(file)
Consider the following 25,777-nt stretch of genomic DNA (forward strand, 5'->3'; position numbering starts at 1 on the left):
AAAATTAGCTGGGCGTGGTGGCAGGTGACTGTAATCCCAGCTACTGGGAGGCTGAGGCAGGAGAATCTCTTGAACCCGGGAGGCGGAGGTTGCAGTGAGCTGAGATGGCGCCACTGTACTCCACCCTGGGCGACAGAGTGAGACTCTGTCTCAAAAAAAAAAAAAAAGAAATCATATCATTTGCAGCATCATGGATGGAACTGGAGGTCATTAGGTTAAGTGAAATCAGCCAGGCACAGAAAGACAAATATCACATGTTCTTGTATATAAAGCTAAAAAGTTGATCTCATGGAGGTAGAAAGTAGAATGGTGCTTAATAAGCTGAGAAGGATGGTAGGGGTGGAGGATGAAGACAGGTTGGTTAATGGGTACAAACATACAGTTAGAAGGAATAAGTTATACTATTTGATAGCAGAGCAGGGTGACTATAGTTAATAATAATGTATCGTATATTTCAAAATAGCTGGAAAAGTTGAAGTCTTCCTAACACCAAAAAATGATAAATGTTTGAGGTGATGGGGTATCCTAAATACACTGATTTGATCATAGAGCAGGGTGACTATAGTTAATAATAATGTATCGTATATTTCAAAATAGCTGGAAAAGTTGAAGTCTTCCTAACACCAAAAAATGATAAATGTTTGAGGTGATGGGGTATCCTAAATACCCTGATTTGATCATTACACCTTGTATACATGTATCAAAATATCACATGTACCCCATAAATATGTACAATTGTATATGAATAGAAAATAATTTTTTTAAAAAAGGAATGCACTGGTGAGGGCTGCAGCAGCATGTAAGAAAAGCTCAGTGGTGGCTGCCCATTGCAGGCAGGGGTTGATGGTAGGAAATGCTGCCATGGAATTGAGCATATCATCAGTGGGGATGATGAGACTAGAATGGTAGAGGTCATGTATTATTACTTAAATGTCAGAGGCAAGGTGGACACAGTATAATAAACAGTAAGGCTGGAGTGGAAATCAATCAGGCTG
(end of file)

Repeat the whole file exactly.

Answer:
Consider the following 25,777-nt stretch of genomic DNA (forward strand, 5'->3'; position numbering starts at 1 on the left):
AAAATTAGCTGGGCGTGGTGGCAGGTGACTGTAATCCCAGCTACTGGGAGGCTGAGGCAGGAGAATCTCTTGAACCCGGGAGGCGGAGGTTGCAGTGAGCTGAGATGGCGCCACTGTACTCCACCCTGGGCGACAGAGTGAGACTCTGTCTCAAAAAAAAAAAAAAAGAAATCATATCATTTGCAGCATCATGGATGGAACTGGAGGTCATTAGGTTAAGTGAAATCAGCCAGGCACAGAAAGACAAATATCACATGTTCTTGTATATAAAGCTAAAAAGTTGATCTCATGGAGGTAGAAAGTAGAATGGTGCTTAATAAGCTGAGAAGGATGGTAGGGGTGGAGGATGAAGACAGGTTGGTTAATGGGTACAAACATACAGTTAGAAGGAATAAGTTATACTATTTGATAGCAGAGCAGGGTGACTATAGTTAATAATAATGTATCGTATATTTCAAAATAGCTGGAAAAGTTGAAGTCTTCCTAACACCAAAAAATGATAAATGTTTGAGGTGATGGGGTATCCTAAATACACTGATTTGATCATAGAGCAGGGTGACTATAGTTAATAATAATGTATCGTATATTTCAAAATAGCTGGAAAAGTTGAAGTCTTCCTAACACCAAAAAATGATAAATGTTTGAGGTGATGGGGTATCCTAAATACCCTGATTTGATCATTACACCTTGTATACATGTATCAAAATATCACATGTACCCCATAAATATGTACAATTGTATATGAATAGAAAATAATTTTTTTAAAAAAGGAATGCACTGGTGAGGGCTGCAGCAGCATGTAAGAAAAGCTCAGTGGTGGCTGCCCATTGCAGGCAGGGGTTGATGGTAGGAAATGCTGCCATGGAATTGAGCATATCATCAGTGGGGATGATGAGACTAGAATGGTAGAGGTCATGTATTATTACTTAAATGTCAGAGGCAAGGTGGACACAGTATAATAAACAGTAAGGCTGGAGTGGAAATCAATCAGGCTG